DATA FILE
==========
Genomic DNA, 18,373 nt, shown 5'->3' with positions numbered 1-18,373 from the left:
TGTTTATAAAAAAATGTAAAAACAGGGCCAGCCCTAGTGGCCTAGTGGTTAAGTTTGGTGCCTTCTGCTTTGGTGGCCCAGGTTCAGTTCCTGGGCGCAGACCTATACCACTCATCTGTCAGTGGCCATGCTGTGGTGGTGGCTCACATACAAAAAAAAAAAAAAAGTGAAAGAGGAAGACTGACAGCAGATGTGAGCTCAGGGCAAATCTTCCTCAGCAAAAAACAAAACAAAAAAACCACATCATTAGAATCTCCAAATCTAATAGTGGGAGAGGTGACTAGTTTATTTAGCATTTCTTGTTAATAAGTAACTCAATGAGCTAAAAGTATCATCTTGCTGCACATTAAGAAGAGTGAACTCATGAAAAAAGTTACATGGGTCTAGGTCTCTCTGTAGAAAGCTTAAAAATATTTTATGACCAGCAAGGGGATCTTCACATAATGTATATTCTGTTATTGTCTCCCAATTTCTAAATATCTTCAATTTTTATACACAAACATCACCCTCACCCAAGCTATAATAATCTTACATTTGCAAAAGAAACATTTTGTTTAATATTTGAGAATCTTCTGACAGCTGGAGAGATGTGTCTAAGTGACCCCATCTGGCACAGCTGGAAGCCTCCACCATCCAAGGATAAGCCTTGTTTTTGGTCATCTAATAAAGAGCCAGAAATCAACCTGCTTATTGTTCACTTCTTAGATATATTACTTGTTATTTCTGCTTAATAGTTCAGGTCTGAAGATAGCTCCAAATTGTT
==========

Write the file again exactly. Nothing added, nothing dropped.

Genomic DNA, 18,373 nt, shown 5'->3' with positions numbered 1-18,373 from the left:
TGTTTATAAAAAAATGTAAAAACAGGGCCAGCCCTAGTGGCCTAGTGGTTAAGTTTGGTGCCTTCTGCTTTGGTGGCCCAGGTTCAGTTCCTGGGCGCAGACCTATACCACTCATCTGTCAGTGGCCATGCTGTGGTGGTGGCTCACATACAAAAAAAAAAAAAAAGTGAAAGAGGAAGACTGACAGCAGATGTGAGCTCAGGGCAAATCTTCCTCAGCAAAAAACAAAACAAAAAAACCACATCATTAGAATCTCCAAATCTAATAGTGGGAGAGGTGACTAGTTTATTTAGCATTTCTTGTTAATAAGTAACTCAATGAGCTAAAAGTATCATCTTGCTGCACATTAAGAAGAGTGAACTCATGAAAAAAGTTACATGGGTCTAGGTCTCTCTGTAGAAAGCTTAAAAATATTTTATGACCAGCAAGGGGATCTTCACATAATGTATATTCTGTTATTGTCTCCCAATTTCTAAATATCTTCAATTTTTATACACAAACATCACCCTCACCCAAGCTATAATAATCTTACATTTGCAAAAGAAACATTTTGTTTAATATTTGAGAATCTTCTGACAGCTGGAGAGATGTGTCTAAGTGACCCCATCTGGCACAGCTGGAAGCCTCCACCATCCAAGGATAAGCCTTGTTTTTGGTCATCTAATAAAGAGCCAGAAATCAACCTGCTTATTGTTCACTTCTTAGATATATTACTTGTTATTTCTGCTTAATAGTTCAGGTCTGAAGATAGCTCCAAATTGTT